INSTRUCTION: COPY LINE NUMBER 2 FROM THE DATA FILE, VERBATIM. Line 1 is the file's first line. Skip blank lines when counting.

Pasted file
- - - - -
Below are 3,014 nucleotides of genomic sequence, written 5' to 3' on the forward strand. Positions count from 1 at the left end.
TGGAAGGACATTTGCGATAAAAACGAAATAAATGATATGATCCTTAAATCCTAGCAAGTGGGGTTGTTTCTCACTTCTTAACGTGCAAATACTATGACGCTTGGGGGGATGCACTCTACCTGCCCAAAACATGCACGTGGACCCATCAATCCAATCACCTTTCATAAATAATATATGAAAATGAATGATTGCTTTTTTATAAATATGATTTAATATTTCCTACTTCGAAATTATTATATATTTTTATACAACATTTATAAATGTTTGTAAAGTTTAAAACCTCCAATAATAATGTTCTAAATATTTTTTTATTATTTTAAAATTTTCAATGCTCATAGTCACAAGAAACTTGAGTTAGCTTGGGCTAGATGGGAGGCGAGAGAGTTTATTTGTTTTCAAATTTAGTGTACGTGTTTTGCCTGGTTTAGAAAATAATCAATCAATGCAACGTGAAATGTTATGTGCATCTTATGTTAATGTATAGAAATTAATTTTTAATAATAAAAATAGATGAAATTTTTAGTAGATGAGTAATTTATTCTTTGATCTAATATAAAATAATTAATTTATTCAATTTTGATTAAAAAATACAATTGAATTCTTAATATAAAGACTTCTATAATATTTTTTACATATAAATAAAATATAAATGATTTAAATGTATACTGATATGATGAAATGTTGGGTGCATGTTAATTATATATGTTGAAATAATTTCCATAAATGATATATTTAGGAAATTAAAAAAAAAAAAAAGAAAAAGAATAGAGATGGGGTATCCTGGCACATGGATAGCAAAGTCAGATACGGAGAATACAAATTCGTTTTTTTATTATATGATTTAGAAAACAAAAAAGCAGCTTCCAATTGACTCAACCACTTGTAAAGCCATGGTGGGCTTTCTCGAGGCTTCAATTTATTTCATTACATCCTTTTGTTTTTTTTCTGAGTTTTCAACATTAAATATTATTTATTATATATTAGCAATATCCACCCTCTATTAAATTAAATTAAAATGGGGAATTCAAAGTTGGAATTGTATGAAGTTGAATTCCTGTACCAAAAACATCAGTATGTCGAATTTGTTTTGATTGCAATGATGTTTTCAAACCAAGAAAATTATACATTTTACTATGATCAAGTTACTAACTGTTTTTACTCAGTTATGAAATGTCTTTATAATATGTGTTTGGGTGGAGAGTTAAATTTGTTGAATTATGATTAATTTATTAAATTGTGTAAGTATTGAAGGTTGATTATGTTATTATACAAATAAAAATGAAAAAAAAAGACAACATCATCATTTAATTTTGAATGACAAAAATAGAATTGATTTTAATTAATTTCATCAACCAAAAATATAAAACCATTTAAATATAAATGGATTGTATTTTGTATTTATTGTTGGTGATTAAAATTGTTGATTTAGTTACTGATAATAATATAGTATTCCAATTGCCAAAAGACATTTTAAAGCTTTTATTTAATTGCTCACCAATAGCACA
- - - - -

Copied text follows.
TGGAAGGACATTTGCGATAAAAACGAAATAAATGATATGATCCTTAAATCCTAGCAAGTGGGGTTGTTTCTCACTTCTTAACGTGCAAATACTATGACGCTTGGGGGGATGCACTCTACCTGCCCAAAACATGCACGTGGACCCATCAATCCAATCACCTTTCATAAATAATATATGAAAATGAATGATTGCTTTTTTATAAATATGATTTAATATTTCCTACTTCGAAATTATTATATATTTTTATACAACATTTATAAATGTTTGTAAAGTTTAAAACCTCCAATAATAATGTTCTAAATATTTTTTTATTATTTTAAAATTTTCAATGCTCATAGTCACAAGAAACTTGAGTTAGCTTGGGCTAGATGGGAGGCGAGAGAGTTTATTTGTTTTCAAATTTAGTGTACGTGTTTTGCCTGGTTTAGAAAATAATCAATCAATGCAACGTGAAATGTTATGTGCATCTTATGTTAATGTATAGAAATTAATTTTTAATAATAAAAATAGATGAAATTTTTAGTAGATGAGTAATTTATTCTTTGATCTAATATAAAATAATTAATTTATTCAATTTTGATTAAAAAATACAATTGAATTCTTAATATAAAGACTTCTATAATATTTTTTACATATAAATAAAATATAAATGATTTAAATGTATACTGATATGATGAAATGTTGGGTGCATGTTAATTATATATGTTGAAATAATTTCCATAAATGATATATTTAGGAAATTAAAAAAAAAAAAAAGAAAAAGAATAGAGATGGGGTATCCTGGCACATGGATAGCAAAGTCAGATACGGAGAATACAAATTCGTTTTTTTATTATATGATTTAGAAAACAAAAAAGCAGCTTCCAATTGACTCAACCACTTGTAAAGCCATGGTGGGCTTTCTCGAGGCTTCAATTTATTTCATTACATCCTTTTGTTTTTTTTCTGAGTTTTCAACATTAAATATTATTTATTATATATTAGCAATATCCACCCTCTATTAAATTAAATTAAAATGGGGAATTCAAAGTTGGAATTGTATGAAGTTGAATTCCTGTACCAAAAACATCAGTATGTCGAATTTGTTTTGATTGCAATGATGTTTTCAAACCAAGAAAATTATACATTTTACTATGATCAAGTTACTAACTGTTTTTACTCAGTTATGAAATGTCTTTATAATATGTGTTTGGGTGGAGAGTTAAATTTGTTGAATTATGATTAATTTATTAAATTGTGTAAGTATTGAAGGTTGATTATGTTATTATACAAATAAAAATGAAAAAAAAAGACAACATCATCATTTAATTTTGAATGACAAAAATAGAATTGATTTTAATTAATTTCATCAACCAAAAATATAAAACCATTTAAATATAAATGGATTGTATTTTGTATTTATTGTTGGTGATTAAAATTGTTGATTTAGTTACTGATAATAATATAGTATTCCAATTGCCAAAAGACATTTTAAAGCTTTTATTTAATTGCTCACCAATAGCACA